7 things for ASC leaders to know for Monday

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Here are seven news updates for ambulatory surgery center leaders to know for Feb. 16, 2015.

Orange Regional Medical Center plans ASC.
Orange Regional Medical Center in Middletown, N.Y., is planning a new, five-story medical office building and ambulatory surgery center. The new facility is expected to be 152,770 square feet and cost between $40 million and $50 million.

Henry County Medical Center Surgery Center director recognized for leadership.
Neely Ashby, director of Henry County Medical Center Surgery Center in Paris, Tenn., has been recognized as manager of the quarter. Ms. Ashby was recognized during a department manager meeting in January.

Eligible professionals face $200M in MU penalties.
The latest figures from CMS indicate eligible professionals will face approximately $200 million in Medicare reimbursement penalties in 2015 for failing to attest to meaningful use. The 2015 payment adjustments were announced Feb. 10 at a HIT Policy Committee meeting. Read the full report on Becker's Hospital Review.

Organizations launch guide for states establishing payer claims databases.
The Gary and Mary West Health Policy Center and APCD Council are establishing a guide for states planning to launch all-payer claims databases. Currently, 12 states have this type of database and six are planning to launch them soon.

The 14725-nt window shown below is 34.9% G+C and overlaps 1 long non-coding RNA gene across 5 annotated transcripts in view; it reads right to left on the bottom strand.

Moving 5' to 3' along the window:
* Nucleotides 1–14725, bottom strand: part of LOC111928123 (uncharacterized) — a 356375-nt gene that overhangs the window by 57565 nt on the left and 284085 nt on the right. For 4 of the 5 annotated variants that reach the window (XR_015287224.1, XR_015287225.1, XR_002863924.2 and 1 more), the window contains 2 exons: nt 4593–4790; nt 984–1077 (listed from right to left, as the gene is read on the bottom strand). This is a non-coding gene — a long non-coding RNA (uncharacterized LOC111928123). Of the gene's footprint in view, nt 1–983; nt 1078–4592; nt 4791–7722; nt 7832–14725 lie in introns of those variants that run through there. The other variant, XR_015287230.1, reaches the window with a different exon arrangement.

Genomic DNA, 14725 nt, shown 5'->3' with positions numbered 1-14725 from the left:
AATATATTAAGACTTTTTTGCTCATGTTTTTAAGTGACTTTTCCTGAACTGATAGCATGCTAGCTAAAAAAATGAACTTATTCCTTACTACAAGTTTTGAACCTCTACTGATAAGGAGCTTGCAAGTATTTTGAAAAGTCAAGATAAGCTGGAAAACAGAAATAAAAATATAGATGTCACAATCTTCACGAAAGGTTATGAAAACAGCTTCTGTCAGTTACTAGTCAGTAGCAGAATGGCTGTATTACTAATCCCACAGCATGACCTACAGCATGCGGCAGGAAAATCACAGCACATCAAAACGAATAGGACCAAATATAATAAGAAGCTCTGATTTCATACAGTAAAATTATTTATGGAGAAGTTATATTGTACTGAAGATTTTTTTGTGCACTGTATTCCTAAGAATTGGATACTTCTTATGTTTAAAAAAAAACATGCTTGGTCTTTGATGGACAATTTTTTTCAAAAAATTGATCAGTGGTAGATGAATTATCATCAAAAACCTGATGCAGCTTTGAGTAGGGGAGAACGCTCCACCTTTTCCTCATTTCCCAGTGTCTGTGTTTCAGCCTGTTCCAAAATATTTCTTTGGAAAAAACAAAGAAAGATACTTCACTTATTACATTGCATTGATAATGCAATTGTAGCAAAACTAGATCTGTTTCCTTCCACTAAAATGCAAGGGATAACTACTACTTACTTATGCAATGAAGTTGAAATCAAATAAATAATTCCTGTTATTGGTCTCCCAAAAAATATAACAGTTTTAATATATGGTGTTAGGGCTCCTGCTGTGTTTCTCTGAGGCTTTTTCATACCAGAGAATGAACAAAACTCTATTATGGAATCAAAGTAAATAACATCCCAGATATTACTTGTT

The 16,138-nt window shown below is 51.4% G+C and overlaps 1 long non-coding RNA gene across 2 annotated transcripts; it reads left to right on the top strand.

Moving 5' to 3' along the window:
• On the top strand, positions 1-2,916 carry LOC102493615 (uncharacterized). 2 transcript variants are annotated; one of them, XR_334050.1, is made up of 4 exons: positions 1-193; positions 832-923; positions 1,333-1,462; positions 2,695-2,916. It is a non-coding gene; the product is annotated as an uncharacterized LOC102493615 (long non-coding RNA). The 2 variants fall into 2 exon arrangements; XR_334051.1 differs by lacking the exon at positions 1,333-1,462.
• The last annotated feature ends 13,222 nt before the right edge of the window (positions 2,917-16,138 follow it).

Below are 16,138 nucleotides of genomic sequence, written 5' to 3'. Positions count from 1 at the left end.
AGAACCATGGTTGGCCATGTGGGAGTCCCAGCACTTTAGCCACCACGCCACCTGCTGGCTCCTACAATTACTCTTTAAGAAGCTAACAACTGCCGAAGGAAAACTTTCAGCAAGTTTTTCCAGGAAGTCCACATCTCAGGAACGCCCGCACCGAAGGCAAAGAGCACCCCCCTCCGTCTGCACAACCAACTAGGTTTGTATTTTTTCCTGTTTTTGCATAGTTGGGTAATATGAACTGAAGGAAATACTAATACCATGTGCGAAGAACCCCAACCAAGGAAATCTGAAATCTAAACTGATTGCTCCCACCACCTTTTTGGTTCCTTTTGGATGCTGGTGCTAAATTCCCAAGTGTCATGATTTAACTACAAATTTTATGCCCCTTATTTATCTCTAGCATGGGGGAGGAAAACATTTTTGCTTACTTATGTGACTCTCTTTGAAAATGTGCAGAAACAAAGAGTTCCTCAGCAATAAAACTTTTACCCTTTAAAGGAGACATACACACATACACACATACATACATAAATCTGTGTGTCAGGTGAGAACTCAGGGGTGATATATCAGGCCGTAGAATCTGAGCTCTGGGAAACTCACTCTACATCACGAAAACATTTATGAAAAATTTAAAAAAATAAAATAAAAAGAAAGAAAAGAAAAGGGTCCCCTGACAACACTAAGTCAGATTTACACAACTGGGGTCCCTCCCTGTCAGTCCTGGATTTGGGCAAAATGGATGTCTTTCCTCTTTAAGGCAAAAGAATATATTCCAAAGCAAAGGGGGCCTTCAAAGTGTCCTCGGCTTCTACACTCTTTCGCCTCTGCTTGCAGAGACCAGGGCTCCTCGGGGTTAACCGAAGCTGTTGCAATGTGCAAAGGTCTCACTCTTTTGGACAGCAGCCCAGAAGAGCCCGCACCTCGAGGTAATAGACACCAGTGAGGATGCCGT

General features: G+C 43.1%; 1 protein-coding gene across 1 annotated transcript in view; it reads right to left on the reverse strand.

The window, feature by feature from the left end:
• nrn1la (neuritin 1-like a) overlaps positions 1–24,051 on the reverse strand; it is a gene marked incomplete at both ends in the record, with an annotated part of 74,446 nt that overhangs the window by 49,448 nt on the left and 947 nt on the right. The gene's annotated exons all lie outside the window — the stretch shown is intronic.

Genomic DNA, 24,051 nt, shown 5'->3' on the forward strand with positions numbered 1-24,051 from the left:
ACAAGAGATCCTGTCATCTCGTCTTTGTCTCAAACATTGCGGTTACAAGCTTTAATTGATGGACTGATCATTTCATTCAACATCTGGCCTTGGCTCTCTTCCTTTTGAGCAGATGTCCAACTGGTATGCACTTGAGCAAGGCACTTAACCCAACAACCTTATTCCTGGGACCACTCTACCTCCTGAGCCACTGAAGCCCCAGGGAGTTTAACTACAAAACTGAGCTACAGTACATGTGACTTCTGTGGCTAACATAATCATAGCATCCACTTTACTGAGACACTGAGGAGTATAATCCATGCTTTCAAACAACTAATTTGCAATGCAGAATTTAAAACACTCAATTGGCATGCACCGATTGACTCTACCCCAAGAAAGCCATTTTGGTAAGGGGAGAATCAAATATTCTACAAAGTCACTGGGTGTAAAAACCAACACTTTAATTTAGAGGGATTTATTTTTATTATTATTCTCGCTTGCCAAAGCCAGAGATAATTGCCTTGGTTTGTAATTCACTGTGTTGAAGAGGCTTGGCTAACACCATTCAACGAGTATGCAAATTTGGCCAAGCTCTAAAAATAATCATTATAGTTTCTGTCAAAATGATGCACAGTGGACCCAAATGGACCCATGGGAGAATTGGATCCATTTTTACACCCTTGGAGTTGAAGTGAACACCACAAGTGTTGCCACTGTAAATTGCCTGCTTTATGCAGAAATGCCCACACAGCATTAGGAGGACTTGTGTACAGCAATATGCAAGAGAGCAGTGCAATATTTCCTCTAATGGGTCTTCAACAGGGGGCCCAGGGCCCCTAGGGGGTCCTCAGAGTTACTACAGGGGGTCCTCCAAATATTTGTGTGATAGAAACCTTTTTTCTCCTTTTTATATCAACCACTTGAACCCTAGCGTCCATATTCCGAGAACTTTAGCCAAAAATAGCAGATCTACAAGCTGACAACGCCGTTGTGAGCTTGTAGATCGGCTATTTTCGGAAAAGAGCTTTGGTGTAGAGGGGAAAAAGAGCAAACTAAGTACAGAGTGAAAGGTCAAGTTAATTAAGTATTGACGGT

Despite discussion 3rd ICD-10 delay seems unlikely.
The transition to ICD-10 has been thrown off course by two delays and now stakeholders are discussing the possibility of a third change in deadline. The House of Representatives' Energy and Commerce Committee's subcommittee on health hosted a hearing on the impending change to ICD-10. The majority of panel members expressed support for the Oct. 1 deadline, though there were a few dissenting voices. The majority of the panel voted to keep the transition on track. Barring any last minute change, ICD-10 will go into effect this October.

Greater Gaston Endoscopy Center opens in North Carolina.
Physicians Endoscopy and four gastroenterologist partners have officially opened the Greater Gaston Endoscopy Center in Gastonia, N.C. GGEC received certificate of need approval in 2011. The center hosted its first cases on Feb. 10. Prior to the center's opening, Gaston County was the largest county in the state without a freestanding endoscopy center.

Physician shortage hits Latino population hardest.                                                                                                                                                                                     Since 1980, the Latino population has seen explosive growth in the U.S. and shows no sign of slowing: It is expected to grow from 51 million in 2010 to 129 million by 2060. Despite this growth, the supply of Latino physicians is dropping significantly, according to a recent study from UCLA. Read the full report on Becker's Hospital Review.

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